National Affairs: Death for Two

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One was shaving, another recuperating from an attack of indigestion when, within an hour. Death by heart disease last week smote down two Democratic

Congressmen from the South. The first was Samuel Rutherford, 61, of Forsyth, Ga. He had been a Representative since 1925, was chairman of the Election Committee framing legislation to eliminate "lame duck" sessions of Congress.

The second was Percy Edwards Quin, 59, of McComb City, Miss. A rustic wit, he was famed for voting more or less as he pleased on minor issues, for tearing off his collar and salting his throat while engaged in debate and for smoking a pipe on the House floor, against strict rules. A Congressman for almost 19 years, he had chairmanned the Military Affairs Committee since the Democrats organized the 72nd Congress.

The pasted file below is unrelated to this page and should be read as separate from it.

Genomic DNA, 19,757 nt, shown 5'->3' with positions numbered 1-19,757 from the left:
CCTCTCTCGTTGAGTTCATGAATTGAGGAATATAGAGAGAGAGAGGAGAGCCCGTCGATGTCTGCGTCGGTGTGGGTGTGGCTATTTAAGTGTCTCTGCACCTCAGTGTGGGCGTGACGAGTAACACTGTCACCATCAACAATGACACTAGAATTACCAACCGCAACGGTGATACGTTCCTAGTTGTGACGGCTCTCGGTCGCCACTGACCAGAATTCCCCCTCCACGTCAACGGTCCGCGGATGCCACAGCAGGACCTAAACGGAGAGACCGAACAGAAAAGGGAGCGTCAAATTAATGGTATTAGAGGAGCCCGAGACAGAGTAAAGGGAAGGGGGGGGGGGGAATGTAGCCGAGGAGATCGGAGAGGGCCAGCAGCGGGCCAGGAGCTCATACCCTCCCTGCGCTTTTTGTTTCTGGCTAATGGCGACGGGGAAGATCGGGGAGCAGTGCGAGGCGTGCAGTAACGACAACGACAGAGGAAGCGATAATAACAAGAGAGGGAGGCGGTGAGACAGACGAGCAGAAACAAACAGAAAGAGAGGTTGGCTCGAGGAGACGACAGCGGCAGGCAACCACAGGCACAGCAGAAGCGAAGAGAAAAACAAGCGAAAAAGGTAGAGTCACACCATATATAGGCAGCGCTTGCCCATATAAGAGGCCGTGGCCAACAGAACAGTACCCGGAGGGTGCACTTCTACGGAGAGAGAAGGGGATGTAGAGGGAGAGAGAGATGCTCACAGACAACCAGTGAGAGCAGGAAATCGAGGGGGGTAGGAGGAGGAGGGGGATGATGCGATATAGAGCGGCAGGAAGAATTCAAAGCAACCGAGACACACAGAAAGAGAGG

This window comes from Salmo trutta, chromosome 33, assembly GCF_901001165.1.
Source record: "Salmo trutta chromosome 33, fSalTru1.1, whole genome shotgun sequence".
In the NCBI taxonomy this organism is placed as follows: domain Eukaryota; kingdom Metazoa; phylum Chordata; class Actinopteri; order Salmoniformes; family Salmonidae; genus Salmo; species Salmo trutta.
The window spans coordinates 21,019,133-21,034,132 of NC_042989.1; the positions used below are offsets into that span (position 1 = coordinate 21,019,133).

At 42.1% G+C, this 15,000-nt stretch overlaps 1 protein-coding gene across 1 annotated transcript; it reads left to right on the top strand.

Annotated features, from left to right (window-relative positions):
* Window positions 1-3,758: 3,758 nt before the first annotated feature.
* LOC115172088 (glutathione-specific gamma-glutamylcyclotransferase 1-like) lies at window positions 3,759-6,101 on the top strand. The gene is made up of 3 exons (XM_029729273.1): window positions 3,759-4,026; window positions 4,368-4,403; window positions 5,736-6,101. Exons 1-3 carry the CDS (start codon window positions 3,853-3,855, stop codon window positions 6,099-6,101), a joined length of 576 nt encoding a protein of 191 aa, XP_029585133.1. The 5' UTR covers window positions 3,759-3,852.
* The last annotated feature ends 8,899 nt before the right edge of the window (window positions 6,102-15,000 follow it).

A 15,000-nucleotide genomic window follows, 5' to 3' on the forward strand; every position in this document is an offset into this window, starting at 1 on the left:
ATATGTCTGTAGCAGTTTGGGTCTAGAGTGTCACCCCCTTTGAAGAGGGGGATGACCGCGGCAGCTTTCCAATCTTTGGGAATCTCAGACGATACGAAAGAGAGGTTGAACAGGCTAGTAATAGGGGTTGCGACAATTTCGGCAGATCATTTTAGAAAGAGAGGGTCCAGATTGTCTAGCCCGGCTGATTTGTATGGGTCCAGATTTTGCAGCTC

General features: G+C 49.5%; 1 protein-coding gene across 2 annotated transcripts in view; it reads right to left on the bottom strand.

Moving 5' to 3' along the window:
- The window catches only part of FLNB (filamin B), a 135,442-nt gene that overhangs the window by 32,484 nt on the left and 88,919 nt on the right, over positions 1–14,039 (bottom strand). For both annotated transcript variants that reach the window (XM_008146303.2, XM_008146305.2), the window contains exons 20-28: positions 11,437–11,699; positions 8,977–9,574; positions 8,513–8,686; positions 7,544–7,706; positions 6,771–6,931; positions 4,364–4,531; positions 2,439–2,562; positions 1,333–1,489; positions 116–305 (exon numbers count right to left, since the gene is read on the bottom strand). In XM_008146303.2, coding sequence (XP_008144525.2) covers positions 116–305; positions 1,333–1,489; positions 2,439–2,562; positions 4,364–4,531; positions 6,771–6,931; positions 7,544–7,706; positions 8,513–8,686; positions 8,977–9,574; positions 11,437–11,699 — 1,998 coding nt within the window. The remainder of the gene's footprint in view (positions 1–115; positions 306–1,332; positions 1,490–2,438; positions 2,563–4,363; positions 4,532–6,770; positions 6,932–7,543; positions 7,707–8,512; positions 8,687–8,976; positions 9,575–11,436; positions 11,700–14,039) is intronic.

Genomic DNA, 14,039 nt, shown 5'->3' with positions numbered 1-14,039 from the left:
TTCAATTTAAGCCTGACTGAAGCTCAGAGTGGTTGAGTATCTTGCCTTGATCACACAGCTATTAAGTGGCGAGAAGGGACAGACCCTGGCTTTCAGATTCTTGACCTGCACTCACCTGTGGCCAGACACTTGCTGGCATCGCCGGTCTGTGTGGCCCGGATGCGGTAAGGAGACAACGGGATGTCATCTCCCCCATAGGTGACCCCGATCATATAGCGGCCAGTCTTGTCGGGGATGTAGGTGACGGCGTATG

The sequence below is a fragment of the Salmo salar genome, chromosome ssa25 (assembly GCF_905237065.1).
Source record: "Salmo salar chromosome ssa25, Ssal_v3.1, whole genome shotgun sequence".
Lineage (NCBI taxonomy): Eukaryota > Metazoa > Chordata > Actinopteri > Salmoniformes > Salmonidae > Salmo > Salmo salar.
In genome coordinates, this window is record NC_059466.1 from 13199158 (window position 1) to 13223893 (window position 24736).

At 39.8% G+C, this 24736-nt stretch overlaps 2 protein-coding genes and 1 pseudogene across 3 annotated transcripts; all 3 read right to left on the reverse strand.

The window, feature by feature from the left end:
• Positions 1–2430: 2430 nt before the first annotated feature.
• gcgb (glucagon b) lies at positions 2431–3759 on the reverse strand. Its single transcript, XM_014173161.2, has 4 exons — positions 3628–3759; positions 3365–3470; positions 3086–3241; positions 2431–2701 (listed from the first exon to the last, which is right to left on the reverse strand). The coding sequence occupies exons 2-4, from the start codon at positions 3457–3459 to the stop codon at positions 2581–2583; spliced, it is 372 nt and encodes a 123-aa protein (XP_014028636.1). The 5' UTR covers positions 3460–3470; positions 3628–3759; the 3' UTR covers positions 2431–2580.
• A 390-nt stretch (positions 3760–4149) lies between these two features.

In announcing the death of his colleague, Georgia's Congressman Crisp observed with some alarm: "It is my honest belief that he was a victim of the strain under which we have been trying to work these last several weeks. . . . Let us reflect and relax some and not kill ourselves."

Speaker Garner, pointing out that Dr. George Wehnes Calver, the House physician, had said overwork hastened both Representatives' end, advised: "Ease up." Already noticeable was the "easing up" process in the House which of late has been marking time on unimportant legislation.

The deaths left a Democratic majority of 218 to the G. O. P.'s 213. Before the session began, it was agreed that the party organizing the House should continue its control regardless of shifts in actual voting strength.